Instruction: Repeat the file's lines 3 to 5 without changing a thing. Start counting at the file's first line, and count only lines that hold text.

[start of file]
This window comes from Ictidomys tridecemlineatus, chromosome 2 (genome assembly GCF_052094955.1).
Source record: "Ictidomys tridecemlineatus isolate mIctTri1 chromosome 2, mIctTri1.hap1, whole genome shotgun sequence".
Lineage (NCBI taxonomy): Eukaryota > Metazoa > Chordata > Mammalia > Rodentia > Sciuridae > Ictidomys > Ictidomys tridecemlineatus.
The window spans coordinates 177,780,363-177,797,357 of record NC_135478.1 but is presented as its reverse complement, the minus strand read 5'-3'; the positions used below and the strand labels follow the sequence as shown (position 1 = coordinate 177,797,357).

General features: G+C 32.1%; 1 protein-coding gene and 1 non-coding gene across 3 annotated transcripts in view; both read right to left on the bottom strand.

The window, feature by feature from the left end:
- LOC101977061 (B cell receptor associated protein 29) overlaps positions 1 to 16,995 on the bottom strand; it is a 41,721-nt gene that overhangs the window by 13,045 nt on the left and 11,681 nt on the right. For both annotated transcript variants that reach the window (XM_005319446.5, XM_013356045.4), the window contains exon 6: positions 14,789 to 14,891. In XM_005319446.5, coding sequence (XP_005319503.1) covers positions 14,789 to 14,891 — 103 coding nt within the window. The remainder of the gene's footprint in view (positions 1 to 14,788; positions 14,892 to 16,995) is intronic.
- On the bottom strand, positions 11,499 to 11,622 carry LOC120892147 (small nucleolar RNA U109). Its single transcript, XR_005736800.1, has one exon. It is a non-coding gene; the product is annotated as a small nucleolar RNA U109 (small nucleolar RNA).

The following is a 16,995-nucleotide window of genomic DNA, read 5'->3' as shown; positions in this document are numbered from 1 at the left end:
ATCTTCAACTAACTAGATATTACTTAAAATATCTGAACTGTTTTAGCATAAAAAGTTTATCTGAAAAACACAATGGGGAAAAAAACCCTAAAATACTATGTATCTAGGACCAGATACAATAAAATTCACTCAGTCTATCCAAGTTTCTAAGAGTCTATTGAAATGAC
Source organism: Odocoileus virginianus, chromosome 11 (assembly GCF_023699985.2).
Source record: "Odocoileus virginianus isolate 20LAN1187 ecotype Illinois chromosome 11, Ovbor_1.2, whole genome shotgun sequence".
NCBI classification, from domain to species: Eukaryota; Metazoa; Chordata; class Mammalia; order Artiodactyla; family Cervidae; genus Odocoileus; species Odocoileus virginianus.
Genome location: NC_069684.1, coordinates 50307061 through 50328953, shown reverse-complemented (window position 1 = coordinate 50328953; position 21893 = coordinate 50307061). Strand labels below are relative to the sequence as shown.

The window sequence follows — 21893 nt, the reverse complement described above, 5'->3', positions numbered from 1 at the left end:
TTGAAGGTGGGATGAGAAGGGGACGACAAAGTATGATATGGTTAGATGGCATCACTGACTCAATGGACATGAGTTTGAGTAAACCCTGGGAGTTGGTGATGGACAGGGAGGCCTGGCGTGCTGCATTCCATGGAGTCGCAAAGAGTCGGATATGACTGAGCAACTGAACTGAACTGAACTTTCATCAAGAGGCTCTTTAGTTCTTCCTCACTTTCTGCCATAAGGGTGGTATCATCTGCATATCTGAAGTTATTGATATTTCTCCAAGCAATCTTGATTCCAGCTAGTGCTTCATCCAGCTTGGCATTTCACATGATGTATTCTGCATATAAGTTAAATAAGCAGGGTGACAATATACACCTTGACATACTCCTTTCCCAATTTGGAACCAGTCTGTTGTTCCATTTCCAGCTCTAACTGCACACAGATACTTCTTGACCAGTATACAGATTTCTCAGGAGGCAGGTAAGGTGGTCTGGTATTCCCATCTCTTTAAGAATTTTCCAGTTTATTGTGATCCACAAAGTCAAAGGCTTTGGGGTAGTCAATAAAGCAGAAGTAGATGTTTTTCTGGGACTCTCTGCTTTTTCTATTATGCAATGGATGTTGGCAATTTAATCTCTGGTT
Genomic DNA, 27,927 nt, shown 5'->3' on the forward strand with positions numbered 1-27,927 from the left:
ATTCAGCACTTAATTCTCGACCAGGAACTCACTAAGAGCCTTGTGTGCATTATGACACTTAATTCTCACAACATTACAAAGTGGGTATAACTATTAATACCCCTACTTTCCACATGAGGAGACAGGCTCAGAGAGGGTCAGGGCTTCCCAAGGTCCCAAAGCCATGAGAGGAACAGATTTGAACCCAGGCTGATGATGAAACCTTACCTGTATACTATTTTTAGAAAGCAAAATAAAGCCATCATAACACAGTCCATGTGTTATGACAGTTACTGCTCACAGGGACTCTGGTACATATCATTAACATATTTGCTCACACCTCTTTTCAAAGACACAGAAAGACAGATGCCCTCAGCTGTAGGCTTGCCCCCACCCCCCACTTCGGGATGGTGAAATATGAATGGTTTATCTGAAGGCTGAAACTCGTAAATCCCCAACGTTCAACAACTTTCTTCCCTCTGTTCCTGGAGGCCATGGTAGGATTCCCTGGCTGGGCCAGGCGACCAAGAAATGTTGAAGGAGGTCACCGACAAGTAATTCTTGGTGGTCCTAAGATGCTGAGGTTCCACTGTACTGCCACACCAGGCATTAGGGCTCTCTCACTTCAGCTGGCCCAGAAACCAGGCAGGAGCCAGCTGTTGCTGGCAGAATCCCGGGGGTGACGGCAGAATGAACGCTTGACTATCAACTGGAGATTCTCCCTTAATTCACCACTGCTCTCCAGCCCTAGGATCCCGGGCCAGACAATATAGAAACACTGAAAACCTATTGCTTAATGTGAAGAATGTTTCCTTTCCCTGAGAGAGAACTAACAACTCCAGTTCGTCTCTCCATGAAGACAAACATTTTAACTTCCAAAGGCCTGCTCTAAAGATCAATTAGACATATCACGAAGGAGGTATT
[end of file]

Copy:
Lineage (NCBI taxonomy): Eukaryota > Metazoa > Chordata > Mammalia > Rodentia > Sciuridae > Ictidomys > Ictidomys tridecemlineatus.
The window spans coordinates 177,780,363-177,797,357 of record NC_135478.1 but is presented as its reverse complement, the minus strand read 5'-3'; the positions used below and the strand labels follow the sequence as shown (position 1 = coordinate 177,797,357).

General features: G+C 32.1%; 1 protein-coding gene and 1 non-coding gene across 3 annotated transcripts in view; both read right to left on the bottom strand.